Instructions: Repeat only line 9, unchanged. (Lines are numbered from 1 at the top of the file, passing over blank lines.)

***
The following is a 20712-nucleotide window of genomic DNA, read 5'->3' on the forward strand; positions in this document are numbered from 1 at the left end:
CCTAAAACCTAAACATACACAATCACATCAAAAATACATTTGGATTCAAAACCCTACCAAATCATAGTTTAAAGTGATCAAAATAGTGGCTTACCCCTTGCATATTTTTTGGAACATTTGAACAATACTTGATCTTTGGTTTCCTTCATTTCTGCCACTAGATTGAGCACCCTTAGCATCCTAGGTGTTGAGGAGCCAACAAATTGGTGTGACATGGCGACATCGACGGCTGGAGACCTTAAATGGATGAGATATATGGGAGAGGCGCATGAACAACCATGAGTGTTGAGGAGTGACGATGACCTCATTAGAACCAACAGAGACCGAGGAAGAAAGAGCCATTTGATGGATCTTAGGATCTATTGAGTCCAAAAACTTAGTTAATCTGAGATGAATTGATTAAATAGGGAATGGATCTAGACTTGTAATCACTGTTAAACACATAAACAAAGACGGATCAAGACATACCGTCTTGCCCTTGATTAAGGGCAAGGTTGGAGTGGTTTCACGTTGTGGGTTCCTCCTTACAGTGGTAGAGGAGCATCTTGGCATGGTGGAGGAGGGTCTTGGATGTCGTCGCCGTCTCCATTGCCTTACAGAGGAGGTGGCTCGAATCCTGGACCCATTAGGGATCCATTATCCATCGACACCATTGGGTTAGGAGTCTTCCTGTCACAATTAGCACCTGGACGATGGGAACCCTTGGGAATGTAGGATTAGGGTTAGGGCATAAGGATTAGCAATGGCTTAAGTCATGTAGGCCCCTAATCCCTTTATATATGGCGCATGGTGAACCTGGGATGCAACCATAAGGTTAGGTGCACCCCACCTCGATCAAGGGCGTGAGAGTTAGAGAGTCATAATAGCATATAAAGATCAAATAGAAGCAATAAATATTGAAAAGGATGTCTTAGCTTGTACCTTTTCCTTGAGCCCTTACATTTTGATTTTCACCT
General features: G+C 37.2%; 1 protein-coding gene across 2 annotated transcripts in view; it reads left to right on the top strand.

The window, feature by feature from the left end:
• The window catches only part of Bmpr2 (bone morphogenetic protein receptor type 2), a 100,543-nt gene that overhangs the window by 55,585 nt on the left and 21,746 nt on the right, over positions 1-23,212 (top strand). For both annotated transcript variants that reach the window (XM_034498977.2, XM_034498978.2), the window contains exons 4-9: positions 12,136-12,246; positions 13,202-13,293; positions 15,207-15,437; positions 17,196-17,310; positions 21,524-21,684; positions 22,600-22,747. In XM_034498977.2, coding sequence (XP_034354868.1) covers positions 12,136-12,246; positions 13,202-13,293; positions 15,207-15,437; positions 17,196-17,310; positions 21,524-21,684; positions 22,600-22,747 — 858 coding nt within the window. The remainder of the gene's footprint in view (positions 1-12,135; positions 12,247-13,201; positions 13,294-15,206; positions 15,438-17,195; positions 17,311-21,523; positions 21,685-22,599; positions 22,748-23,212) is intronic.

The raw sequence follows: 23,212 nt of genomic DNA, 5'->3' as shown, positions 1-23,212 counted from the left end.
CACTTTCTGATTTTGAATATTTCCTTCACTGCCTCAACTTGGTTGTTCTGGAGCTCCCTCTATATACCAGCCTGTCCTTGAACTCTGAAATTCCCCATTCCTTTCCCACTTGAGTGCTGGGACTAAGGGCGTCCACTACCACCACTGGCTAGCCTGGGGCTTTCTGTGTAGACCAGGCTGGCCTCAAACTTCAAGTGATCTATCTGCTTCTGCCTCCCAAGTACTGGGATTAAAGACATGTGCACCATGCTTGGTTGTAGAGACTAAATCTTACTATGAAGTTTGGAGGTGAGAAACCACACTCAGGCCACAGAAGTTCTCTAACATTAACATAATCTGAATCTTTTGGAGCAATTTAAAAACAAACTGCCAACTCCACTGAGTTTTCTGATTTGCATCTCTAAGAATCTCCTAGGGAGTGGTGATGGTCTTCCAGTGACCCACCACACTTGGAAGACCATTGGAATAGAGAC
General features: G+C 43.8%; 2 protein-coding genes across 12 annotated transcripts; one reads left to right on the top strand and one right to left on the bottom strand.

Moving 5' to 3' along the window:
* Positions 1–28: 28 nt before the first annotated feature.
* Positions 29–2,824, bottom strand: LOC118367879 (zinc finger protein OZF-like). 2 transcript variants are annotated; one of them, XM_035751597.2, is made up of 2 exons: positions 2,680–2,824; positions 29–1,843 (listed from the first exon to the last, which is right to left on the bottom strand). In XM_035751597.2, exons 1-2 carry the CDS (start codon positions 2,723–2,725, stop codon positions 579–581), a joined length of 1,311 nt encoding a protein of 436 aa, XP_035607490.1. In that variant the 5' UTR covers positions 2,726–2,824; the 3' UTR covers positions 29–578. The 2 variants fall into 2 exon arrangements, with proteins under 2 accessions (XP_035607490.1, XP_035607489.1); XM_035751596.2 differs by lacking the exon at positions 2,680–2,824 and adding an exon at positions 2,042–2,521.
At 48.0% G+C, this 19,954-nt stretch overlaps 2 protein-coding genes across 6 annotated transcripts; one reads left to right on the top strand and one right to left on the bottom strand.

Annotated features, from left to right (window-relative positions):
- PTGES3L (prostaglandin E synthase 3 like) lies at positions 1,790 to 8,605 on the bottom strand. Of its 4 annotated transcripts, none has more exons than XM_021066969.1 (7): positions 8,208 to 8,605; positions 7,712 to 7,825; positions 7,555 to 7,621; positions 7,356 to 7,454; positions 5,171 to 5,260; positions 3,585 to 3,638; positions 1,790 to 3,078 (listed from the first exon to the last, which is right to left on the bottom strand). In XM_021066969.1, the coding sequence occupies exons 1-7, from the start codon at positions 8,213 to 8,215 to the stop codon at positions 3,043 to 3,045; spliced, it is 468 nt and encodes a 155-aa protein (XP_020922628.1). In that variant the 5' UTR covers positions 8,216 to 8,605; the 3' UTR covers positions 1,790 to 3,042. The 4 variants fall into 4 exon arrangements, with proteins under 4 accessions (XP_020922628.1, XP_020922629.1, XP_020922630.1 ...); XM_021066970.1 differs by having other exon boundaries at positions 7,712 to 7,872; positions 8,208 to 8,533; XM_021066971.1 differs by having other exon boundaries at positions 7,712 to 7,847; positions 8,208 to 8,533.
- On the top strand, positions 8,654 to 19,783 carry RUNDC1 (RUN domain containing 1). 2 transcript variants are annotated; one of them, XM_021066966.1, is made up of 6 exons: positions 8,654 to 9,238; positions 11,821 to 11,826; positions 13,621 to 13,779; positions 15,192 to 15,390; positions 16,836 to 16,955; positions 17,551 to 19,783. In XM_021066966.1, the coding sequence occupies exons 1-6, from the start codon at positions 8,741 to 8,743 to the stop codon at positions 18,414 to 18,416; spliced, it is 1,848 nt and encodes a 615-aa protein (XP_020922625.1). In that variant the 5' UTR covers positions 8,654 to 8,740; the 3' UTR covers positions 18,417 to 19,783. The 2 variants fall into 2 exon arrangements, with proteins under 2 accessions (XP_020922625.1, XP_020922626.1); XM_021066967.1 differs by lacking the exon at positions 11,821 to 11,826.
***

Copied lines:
Moving 5' to 3' along the window: